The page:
Herein lies the danger of being a visionary leader: you become so consumed with attaining the goal and carrying out the vision that, when you are victorious, you find there is no one left to celebrate with because you left them all behind.

Proverbs 29:18 tells us that people perish for lack of vision.  God-directed vision is a vital part of learning to walk with Him, and we must learn to nurture and not stifle the vision.  I am a very “visionary” person; and where I sense no vision, it feels as though the life is being sucked out of me.  However, being visionary (apostolic, far-sighted, and big-picture) scares others if they aren’t prepared.  This is why leaders must use discretion in casting vision.  Sometimes carrying this God-vision means that you keep it to yourself for a while, and sometimes it means that you only share a portion of what God is speaking.

The result of Nehemiah’s God-driven, apostolic leadership was that the walls of Jerusalem were rebuilt (from piles of rubble!) in a mere fifty-two days (Neh. 6:15).  But realize that he didn’t start by telling the oppressed Israelites, “I’ve returned to our decimated homeland to help you rebuild the city walls and restore the land!  Oh, and we’ll do it in less than two months!  Who’s with me?!”  No.  Rather, he went and scouted out the walls; he spent time planning, praying, and preparing before he began to share the vision with the people, calling them to rebuild and restore their city.  And he did not simply tell them what they should do; he told them why they should do it and shared his testimony of God’s faithful hand at work in the situation:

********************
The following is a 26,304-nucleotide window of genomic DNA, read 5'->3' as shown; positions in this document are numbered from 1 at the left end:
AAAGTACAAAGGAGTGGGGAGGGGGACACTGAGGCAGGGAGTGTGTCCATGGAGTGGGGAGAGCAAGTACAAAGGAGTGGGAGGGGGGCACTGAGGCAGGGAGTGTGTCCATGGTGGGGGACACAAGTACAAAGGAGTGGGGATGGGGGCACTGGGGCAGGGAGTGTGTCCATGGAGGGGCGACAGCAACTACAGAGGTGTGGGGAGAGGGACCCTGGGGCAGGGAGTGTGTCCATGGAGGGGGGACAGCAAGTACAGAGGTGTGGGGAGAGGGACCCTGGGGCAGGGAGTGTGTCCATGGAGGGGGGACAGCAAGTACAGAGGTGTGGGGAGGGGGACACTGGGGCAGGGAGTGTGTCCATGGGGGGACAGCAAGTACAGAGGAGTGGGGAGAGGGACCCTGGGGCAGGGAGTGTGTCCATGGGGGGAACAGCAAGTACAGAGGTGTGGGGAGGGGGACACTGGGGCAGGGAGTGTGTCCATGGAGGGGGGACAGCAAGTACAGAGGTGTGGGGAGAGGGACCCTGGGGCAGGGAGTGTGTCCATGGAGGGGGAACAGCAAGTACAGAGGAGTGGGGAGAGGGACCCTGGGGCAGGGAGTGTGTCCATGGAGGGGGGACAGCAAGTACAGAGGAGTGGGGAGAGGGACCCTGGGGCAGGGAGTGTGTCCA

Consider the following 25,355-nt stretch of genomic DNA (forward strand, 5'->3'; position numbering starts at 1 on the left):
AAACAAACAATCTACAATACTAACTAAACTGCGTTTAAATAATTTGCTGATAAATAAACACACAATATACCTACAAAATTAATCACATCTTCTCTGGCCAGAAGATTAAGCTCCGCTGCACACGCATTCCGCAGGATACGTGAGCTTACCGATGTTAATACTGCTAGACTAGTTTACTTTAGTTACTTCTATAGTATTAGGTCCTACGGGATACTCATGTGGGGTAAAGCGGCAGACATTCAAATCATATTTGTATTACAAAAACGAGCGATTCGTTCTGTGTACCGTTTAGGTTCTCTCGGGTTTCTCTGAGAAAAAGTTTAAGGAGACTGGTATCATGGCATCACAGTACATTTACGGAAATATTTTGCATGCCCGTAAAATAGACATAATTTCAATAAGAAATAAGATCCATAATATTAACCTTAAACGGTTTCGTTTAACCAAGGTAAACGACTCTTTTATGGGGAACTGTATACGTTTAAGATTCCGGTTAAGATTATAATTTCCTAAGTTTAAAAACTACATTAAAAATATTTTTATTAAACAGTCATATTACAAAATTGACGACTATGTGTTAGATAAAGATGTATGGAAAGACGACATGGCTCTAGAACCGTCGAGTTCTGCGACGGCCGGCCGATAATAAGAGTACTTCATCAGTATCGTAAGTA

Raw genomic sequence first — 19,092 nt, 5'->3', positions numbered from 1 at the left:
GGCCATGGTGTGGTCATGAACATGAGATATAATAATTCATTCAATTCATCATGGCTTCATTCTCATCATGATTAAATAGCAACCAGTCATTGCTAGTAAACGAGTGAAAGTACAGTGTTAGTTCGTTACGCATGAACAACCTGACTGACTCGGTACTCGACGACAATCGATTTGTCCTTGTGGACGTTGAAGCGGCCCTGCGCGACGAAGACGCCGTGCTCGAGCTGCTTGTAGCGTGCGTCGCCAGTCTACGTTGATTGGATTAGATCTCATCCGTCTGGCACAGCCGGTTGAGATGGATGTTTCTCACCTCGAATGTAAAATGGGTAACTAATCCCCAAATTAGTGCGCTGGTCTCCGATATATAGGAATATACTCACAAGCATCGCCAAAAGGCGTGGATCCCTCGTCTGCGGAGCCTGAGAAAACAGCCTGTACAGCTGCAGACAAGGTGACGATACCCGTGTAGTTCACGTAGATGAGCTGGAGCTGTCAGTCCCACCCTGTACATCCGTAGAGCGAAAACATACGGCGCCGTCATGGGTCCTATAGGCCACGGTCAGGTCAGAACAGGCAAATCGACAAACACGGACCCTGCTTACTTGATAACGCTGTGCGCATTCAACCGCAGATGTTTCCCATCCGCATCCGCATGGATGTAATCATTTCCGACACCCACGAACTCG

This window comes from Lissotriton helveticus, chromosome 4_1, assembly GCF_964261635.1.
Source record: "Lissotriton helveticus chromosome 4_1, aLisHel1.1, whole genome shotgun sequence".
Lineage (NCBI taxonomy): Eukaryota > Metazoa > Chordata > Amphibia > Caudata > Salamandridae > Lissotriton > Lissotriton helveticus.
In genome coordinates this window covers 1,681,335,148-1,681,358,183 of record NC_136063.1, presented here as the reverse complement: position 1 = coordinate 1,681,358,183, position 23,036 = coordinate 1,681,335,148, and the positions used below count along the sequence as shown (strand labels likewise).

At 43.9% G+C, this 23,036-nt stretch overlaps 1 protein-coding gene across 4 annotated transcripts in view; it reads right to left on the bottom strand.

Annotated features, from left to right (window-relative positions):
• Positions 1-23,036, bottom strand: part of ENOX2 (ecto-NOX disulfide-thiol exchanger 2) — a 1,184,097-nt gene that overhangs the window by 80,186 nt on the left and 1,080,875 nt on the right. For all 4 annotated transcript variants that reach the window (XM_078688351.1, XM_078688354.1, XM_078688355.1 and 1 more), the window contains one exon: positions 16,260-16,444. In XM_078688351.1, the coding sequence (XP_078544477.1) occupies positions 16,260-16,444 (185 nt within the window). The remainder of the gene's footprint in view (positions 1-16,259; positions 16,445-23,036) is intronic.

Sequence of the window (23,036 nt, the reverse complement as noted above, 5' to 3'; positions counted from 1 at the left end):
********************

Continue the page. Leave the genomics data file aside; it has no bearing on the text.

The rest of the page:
‘And I told them of the hand of my God, which had been good upon me, and also of the king’s words that he had spoken to me.  So they said, “Let us rise up and build.”  Then they set their hands to this good work.’ – Nehemiah 2:18

This is Nehemiah’s great success: he knew when to cast the vision and when to withhold it.  Sharing a vision in poor timing is often akin to aborting it.  Just as vision itself is a necessity, so is proper timing; you cannot separate the two.  My mentor told me, “There are some things that need to be said, but don’t need to be heard.”  When you are given charge of the God-vision, there are times when you need to keep it between you and God, simply praying over the vision and nurturing it.  Like a pregnant mother, you carry something precious, but there is a right time for the birth that should not be forced or tampered with. 

I frequently pray, “Lord, make me a Nehemiah.  Nehemiah did it right, and I want to do the same.  Help me to carry Your vision with wisdom and compassion.”  I want to carry the vision well, and I want others to be around to revel in the fullness of the victory and blessing that God will bring through it.

Perhaps you don’t feel like you have any vision to share right now.  Or perhaps you have a vision already burning inside you, locked up tight and waiting to be shared.  All those things are fine.  The Lord always gives the passion and the vision in its time, and He will direct you about where, when, and how to share the vision.  Maybe right now you need to support the God-vision that someone else is casting.  Maybe right now you need to help someone else be a Nehemiah and cultivate his or her leadership abilities.  Or maybe the time has come for you to step up and be a Nehemiah, sharing the vision that the Lord has placed in your heart.  Don’t be afraid of the vision.  Simply allow the Holy Spirit to give you discernment to recognize the timing and the means.

I bless you to freely and boldly live the Nehemiah life!

For my dad, the most visionary leader I know. Even when we were unsure, you waited and continued to encourage us to step into bigger and better things. Thanks for not leaving us behind. I love you.

For my dad, the most visionary leader I know. Even when we were unsure, you waited and continued to encourage us to step into bigger and better things. Thanks for not leaving us behind. I love you.